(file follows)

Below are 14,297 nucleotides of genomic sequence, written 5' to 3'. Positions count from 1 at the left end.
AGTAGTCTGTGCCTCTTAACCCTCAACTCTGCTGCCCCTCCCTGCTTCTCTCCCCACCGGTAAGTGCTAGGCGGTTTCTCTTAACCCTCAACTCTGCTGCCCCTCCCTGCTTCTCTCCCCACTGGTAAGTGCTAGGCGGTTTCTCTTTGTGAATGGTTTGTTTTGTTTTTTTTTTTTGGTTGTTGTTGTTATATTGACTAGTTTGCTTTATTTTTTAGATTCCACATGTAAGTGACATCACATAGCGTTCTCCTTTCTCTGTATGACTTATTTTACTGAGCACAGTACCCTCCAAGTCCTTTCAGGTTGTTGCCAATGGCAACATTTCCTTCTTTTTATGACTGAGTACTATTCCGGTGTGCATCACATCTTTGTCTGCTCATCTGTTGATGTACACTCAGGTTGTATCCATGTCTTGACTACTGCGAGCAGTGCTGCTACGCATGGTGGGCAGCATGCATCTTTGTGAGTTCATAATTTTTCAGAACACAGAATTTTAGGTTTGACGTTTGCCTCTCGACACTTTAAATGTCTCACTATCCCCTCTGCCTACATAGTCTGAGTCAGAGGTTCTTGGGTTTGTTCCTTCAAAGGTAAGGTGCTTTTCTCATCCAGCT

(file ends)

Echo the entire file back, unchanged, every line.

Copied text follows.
Below are 14,297 nucleotides of genomic sequence, written 5' to 3'. Positions count from 1 at the left end.
AGTAGTCTGTGCCTCTTAACCCTCAACTCTGCTGCCCCTCCCTGCTTCTCTCCCCACCGGTAAGTGCTAGGCGGTTTCTCTTAACCCTCAACTCTGCTGCCCCTCCCTGCTTCTCTCCCCACTGGTAAGTGCTAGGCGGTTTCTCTTTGTGAATGGTTTGTTTTGTTTTTTTTTTTTGGTTGTTGTTGTTATATTGACTAGTTTGCTTTATTTTTTAGATTCCACATGTAAGTGACATCACATAGCGTTCTCCTTTCTCTGTATGACTTATTTTACTGAGCACAGTACCCTCCAAGTCCTTTCAGGTTGTTGCCAATGGCAACATTTCCTTCTTTTTATGACTGAGTACTATTCCGGTGTGCATCACATCTTTGTCTGCTCATCTGTTGATGTACACTCAGGTTGTATCCATGTCTTGACTACTGCGAGCAGTGCTGCTACGCATGGTGGGCAGCATGCATCTTTGTGAGTTCATAATTTTTCAGAACACAGAATTTTAGGTTTGACGTTTGCCTCTCGACACTTTAAATGTCTCACTATCCCCTCTGCCTACATAGTCTGAGTCAGAGGTTCTTGGGTTTGTTCCTTCAAAGGTAAGGTGCTTTTCTCATCCAGCT